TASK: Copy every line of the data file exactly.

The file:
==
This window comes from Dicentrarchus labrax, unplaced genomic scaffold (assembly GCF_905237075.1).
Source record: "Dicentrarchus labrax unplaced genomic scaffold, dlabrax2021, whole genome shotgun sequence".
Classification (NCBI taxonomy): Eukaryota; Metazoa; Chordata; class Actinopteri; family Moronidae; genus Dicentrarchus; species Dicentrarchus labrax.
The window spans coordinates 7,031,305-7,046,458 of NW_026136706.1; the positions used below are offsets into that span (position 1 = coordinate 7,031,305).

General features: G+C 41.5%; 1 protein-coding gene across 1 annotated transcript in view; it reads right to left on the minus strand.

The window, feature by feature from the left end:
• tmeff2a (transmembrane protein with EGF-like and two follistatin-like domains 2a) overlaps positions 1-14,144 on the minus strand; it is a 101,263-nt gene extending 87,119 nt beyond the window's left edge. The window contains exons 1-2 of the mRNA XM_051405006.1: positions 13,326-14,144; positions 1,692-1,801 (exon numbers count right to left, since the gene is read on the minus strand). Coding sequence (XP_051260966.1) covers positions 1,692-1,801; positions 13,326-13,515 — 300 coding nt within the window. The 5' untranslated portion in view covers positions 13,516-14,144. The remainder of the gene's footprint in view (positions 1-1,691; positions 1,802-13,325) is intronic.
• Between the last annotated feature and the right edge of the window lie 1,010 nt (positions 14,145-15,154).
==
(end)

This window comes from Dicentrarchus labrax, unplaced genomic scaffold (assembly GCF_905237075.1).
Source record: "Dicentrarchus labrax unplaced genomic scaffold, dlabrax2021, whole genome shotgun sequence".
Classification (NCBI taxonomy): Eukaryota; Metazoa; Chordata; class Actinopteri; family Moronidae; genus Dicentrarchus; species Dicentrarchus labrax.
The window spans coordinates 7,031,305-7,046,458 of NW_026136706.1; the positions used below are offsets into that span (position 1 = coordinate 7,031,305).

General features: G+C 41.5%; 1 protein-coding gene across 1 annotated transcript in view; it reads right to left on the minus strand.

The window, feature by feature from the left end:
• tmeff2a (transmembrane protein with EGF-like and two follistatin-like domains 2a) overlaps positions 1-14,144 on the minus strand; it is a 101,263-nt gene extending 87,119 nt beyond the window's left edge. The window contains exons 1-2 of the mRNA XM_051405006.1: positions 13,326-14,144; positions 1,692-1,801 (exon numbers count right to left, since the gene is read on the minus strand). Coding sequence (XP_051260966.1) covers positions 1,692-1,801; positions 13,326-13,515 — 300 coding nt within the window. The 5' untranslated portion in view covers positions 13,516-14,144. The remainder of the gene's footprint in view (positions 1-1,691; positions 1,802-13,325) is intronic.
• Between the last annotated feature and the right edge of the window lie 1,010 nt (positions 14,145-15,154).